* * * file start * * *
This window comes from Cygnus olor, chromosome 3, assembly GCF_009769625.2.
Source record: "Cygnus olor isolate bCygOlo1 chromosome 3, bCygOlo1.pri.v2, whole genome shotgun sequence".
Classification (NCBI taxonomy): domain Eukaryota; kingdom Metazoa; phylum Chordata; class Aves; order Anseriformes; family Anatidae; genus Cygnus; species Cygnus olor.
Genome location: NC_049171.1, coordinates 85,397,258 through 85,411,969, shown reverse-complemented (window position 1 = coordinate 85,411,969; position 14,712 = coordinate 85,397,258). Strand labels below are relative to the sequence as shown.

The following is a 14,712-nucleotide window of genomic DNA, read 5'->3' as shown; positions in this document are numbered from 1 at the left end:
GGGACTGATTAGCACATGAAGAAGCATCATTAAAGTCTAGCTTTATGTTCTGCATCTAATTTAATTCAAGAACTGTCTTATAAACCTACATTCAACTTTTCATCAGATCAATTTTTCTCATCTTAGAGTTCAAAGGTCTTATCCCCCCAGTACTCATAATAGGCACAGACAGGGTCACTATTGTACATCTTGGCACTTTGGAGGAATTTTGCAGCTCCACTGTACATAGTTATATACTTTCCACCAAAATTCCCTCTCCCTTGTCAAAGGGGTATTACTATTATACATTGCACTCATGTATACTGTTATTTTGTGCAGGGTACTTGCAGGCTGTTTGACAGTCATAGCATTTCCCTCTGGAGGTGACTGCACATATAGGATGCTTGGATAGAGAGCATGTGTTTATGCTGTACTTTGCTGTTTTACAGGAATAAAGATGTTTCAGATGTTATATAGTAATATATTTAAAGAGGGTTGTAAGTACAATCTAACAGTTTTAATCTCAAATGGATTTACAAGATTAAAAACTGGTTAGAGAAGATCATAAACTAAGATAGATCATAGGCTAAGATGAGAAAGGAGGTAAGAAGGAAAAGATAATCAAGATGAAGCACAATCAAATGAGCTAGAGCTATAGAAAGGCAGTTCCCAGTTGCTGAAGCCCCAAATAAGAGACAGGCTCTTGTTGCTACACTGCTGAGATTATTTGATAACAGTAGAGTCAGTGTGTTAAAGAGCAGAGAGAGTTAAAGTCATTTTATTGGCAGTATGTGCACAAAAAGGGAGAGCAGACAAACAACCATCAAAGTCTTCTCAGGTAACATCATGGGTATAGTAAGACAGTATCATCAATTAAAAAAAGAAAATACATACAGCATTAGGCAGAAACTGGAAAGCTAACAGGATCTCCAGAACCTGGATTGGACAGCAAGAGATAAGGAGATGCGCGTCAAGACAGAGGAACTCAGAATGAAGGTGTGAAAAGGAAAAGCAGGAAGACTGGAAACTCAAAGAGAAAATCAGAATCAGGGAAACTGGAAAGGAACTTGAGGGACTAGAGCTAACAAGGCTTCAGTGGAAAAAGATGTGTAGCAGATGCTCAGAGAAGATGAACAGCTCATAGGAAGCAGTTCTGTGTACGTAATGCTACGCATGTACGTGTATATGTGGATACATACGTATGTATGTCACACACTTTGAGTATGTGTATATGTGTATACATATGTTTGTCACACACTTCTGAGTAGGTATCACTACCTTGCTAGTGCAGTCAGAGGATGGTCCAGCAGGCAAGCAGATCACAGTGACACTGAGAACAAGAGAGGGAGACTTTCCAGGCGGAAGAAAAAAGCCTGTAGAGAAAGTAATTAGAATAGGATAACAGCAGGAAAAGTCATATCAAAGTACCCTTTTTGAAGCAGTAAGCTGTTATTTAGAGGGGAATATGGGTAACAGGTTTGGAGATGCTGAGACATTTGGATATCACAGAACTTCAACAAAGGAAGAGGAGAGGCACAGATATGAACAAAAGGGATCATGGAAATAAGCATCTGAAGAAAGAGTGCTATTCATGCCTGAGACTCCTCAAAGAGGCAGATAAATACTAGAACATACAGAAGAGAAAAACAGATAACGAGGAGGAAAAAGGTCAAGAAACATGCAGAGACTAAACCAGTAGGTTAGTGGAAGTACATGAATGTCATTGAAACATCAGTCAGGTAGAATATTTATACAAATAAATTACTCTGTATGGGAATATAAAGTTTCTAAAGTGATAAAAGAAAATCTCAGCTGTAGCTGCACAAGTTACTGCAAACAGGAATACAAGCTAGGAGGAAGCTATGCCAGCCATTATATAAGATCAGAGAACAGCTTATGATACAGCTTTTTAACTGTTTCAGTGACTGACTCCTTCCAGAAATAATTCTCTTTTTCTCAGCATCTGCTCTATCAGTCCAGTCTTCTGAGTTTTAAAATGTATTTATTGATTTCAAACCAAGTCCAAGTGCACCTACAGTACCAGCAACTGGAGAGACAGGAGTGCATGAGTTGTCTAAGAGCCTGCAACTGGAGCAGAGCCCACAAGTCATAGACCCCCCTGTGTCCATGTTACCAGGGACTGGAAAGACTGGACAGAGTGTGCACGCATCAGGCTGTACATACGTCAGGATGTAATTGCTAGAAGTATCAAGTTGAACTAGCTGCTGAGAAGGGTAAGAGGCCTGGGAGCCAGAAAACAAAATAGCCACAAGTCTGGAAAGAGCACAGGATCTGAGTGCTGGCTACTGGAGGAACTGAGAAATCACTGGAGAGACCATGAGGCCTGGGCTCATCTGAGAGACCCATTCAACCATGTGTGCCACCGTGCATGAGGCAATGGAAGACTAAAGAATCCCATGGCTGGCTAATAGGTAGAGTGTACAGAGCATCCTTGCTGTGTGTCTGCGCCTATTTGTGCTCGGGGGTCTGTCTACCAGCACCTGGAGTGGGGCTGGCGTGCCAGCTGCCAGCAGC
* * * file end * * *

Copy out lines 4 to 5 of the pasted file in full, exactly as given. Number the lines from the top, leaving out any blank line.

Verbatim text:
Genome location: NC_049171.1, coordinates 85,397,258 through 85,411,969, shown reverse-complemented (window position 1 = coordinate 85,411,969; position 14,712 = coordinate 85,397,258). Strand labels below are relative to the sequence as shown.

The following is a 14,712-nucleotide window of genomic DNA, read 5'->3' as shown; positions in this document are numbered from 1 at the left end: